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Transcranial direct current stimulation (tDCS) is a novel intervention that can modulate brain excitability in health and disease; however, little is known about its effects on bilaterally innervated systems such as pharyngeal motor cortex. Here, we assess the effects of differing doses of tDCS on the physiology of healthy human pharyngeal motor cortex as a prelude to designing a therapeutic intervention in dysphagic patients. Healthy subjects (n = 17) underwent seven regimens of tDCS (anodal 10 min 1 mA, cathodal 10 min 1 mA, anodal 10 min 1.5 mA, cathodal 10 min 1.5 mA, anodal 20 min 1 mA, cathodal 20 min 1 mA, Sham) on separate days, in a double blind randomized order. Bihemispheric motor evoked potential (MEP) responses to single-pulse transcranial magnetic stimulation (TMS) as well as intracortical facilitation (ICF) and inhibition (ICI) were recorded using a swallowed pharyngeal catheter before and up to 60 min following the tDCS. Compared with sham, both 10 min 1.5 mA and 20 min 1 mA anodal stimulation induced increases in cortical excitability in the stimulated hemisphere (+44 ± 17% and +59 ± 16%, respectively; P < 0.005) whereas only 10 min 1.5 mA cathodal stimulation induced inhibition (−26 ± 4%, P = 0.02). There were neither contralateral hemisphere changes nor any evidence for ICI or ICF in driving the ipsilateral effects. In conclusion, anodal tDCS can alter pharyngeal motor cortex excitability in an intensity-dependent manner, with little evidence for transcallosal spread. Anodal stimulation may therefore provide a useful means of stimulating pharyngeal cortex and promoting recovery in dysphagic patients.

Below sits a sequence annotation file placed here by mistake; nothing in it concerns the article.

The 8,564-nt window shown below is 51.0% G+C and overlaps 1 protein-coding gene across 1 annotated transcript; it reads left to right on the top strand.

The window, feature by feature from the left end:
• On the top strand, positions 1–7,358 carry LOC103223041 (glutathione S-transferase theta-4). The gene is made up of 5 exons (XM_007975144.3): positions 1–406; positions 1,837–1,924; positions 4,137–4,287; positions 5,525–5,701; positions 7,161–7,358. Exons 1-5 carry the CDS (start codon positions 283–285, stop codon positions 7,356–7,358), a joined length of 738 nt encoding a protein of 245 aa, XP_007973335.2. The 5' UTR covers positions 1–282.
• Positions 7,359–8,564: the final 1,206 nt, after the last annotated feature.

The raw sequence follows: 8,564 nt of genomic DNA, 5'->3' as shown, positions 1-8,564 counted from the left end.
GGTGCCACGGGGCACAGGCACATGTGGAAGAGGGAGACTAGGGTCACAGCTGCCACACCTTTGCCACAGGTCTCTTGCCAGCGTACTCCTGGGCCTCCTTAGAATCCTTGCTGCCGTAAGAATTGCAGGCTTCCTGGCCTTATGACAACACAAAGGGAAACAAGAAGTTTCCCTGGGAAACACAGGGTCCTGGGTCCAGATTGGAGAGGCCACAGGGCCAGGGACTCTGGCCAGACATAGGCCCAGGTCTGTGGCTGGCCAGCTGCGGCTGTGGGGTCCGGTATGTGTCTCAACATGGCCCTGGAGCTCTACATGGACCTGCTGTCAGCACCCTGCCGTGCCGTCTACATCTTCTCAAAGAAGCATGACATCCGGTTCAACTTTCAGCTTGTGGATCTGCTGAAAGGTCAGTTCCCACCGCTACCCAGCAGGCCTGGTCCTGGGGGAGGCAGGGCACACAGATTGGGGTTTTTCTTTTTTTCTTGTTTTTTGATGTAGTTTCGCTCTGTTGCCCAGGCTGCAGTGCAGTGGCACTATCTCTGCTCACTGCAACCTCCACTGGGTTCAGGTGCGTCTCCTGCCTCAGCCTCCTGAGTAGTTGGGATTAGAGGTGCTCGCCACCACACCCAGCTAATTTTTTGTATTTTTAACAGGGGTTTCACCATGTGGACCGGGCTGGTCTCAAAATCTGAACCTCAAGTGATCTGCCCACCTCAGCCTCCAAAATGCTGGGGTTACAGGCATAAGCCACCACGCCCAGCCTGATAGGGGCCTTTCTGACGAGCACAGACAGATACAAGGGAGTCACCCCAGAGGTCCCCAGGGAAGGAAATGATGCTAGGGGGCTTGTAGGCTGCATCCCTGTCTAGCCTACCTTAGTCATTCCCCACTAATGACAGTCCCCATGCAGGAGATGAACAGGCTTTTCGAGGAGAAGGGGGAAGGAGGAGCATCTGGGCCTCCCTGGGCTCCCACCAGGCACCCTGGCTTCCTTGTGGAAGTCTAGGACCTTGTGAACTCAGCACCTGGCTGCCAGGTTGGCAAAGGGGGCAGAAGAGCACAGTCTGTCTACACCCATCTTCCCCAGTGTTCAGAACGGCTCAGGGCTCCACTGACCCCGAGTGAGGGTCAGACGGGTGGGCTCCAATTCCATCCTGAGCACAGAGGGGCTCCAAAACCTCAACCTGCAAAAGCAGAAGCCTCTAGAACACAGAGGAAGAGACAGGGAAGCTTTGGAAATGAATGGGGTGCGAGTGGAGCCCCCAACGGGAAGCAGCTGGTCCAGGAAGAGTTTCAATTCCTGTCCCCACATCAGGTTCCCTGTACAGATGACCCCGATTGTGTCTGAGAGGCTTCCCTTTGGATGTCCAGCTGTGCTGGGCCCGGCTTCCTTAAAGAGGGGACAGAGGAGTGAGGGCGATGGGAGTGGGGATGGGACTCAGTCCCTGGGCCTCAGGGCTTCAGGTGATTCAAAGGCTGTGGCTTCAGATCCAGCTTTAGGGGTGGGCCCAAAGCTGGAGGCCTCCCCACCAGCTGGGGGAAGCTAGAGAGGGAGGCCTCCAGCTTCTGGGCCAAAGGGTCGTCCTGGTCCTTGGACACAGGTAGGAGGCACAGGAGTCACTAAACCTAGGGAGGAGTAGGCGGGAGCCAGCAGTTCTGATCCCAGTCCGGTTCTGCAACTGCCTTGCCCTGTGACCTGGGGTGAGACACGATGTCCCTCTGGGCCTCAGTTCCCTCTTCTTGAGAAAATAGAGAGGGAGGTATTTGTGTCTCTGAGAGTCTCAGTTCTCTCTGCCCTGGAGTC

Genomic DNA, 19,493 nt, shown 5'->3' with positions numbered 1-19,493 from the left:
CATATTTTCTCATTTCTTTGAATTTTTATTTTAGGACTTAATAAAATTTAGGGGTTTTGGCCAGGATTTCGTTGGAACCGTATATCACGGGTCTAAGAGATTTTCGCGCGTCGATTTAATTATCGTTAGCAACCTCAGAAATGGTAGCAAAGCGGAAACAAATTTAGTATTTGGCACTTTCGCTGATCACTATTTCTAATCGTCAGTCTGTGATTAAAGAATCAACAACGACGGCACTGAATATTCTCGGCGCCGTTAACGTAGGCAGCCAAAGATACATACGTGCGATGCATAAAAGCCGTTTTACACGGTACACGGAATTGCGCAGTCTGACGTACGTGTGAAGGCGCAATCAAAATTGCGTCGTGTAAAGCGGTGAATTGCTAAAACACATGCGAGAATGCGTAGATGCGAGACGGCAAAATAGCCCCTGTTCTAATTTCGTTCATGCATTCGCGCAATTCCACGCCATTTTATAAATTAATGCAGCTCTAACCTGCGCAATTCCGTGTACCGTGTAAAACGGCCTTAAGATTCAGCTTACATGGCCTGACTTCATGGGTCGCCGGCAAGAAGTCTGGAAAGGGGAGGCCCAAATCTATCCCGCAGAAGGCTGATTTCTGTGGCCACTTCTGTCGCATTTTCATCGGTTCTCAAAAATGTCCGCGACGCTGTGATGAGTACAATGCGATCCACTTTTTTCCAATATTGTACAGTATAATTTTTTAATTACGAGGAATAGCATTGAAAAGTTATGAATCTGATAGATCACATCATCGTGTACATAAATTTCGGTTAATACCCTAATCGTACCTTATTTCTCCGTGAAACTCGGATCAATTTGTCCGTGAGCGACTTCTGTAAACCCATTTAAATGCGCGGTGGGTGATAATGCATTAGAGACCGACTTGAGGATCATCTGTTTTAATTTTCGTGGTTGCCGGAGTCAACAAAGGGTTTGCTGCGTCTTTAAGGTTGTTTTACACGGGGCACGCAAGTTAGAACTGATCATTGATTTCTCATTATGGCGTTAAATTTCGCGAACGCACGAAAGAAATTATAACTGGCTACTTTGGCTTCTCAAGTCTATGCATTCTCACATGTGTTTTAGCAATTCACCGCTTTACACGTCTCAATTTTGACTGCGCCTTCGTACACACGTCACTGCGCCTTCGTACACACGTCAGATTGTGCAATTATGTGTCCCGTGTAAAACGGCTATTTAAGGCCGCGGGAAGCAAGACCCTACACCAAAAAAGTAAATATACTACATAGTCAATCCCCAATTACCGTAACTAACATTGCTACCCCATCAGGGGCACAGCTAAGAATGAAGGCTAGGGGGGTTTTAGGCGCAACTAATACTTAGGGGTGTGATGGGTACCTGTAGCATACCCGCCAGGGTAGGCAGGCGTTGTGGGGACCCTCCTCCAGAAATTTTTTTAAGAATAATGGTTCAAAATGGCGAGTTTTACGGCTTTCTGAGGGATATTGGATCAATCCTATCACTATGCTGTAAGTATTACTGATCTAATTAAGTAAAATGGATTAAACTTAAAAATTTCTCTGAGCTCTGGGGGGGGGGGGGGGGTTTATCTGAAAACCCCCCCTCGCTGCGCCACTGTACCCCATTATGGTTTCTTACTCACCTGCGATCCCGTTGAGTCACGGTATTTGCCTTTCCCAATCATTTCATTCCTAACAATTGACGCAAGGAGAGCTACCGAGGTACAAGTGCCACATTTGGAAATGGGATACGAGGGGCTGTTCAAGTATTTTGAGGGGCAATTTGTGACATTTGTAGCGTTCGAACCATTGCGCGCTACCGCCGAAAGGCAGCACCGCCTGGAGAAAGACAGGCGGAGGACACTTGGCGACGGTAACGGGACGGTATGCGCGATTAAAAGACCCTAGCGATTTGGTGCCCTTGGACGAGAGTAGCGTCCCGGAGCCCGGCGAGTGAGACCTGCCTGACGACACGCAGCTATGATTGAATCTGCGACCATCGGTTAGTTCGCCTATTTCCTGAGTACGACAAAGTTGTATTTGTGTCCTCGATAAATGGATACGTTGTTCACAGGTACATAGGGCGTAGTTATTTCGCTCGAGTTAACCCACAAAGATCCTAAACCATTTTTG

TRANSLATIONAL HIGHLIGHTS Dysphagia or swallowing problems are common after neurological damage such as stroke, being both distressing and difficult to treat. This study tested whether transcranial direct current stimulation (tDCS), a simple, noninvasive method of modulating excitability within the cortex, would affect pharyngeal motor cortex in healthy individuals. tDCS is able to both excite and inhibit pharyngeal motor cortex depending on the placement of the electrodes and specific stimulation parameters, suggesting potential therapeutic benefit in dysphagia after brain damage.
Transcranial direct current stimulation (tDCS) is a novel, noninvasive brain stimulation technique that delivers a small electric current continuously across the cerebral cortex. It appears to be both safe and well tolerated (10, 34) and is able to directly alter excitability within the brain for periods outlasting the duration of stimulation (20, 33). When used to modulate excitability within the hand motor cortex, tDCS has been shown to have physiological and functional effects on both the stimulated (4, 18, 23, 29) and unstimulated (contralateral) hemispheres (24, 41) and is also able to improve motor function following stroke (3, 9, 16, 25).